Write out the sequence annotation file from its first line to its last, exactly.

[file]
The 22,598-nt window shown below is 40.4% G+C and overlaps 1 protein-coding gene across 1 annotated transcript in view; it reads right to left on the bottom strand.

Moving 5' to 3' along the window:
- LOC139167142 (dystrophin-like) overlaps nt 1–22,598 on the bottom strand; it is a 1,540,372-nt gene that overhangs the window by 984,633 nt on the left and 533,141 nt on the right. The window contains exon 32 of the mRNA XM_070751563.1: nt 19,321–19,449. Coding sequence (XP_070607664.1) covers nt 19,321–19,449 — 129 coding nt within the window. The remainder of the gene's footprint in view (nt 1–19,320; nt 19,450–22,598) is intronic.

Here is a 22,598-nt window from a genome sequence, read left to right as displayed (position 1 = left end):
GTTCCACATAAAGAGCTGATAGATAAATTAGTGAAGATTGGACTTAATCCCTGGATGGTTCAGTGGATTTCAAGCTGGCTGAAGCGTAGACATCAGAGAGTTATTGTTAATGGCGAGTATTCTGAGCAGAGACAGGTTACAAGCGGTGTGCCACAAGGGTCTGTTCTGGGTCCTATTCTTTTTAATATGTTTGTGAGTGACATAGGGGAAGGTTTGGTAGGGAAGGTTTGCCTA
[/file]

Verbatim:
The 22,598-nt window shown below is 40.4% G+C and overlaps 1 protein-coding gene across 1 annotated transcript in view; it reads right to left on the bottom strand.

Moving 5' to 3' along the window:
- LOC139167142 (dystrophin-like) overlaps nt 1–22,598 on the bottom strand; it is a 1,540,372-nt gene that overhangs the window by 984,633 nt on the left and 533,141 nt on the right. The window contains exon 32 of the mRNA XM_070751563.1: nt 19,321–19,449. Coding sequence (XP_070607664.1) covers nt 19,321–19,449 — 129 coding nt within the window. The remainder of the gene's footprint in view (nt 1–19,320; nt 19,450–22,598) is intronic.

Here is a 22,598-nt window from a genome sequence, read left to right as displayed (position 1 = left end):
GTTCCACATAAAGAGCTGATAGATAAATTAGTGAAGATTGGACTTAATCCCTGGATGGTTCAGTGGATTTCAAGCTGGCTGAAGCGTAGACATCAGAGAGTTATTGTTAATGGCGAGTATTCTGAGCAGAGACAGGTTACAAGCGGTGTGCCACAAGGGTCTGTTCTGGGTCCTATTCTTTTTAATATGTTTGTGAGTGACATAGGGGAAGGTTTGGTAGGGAAGGTTTGCCTA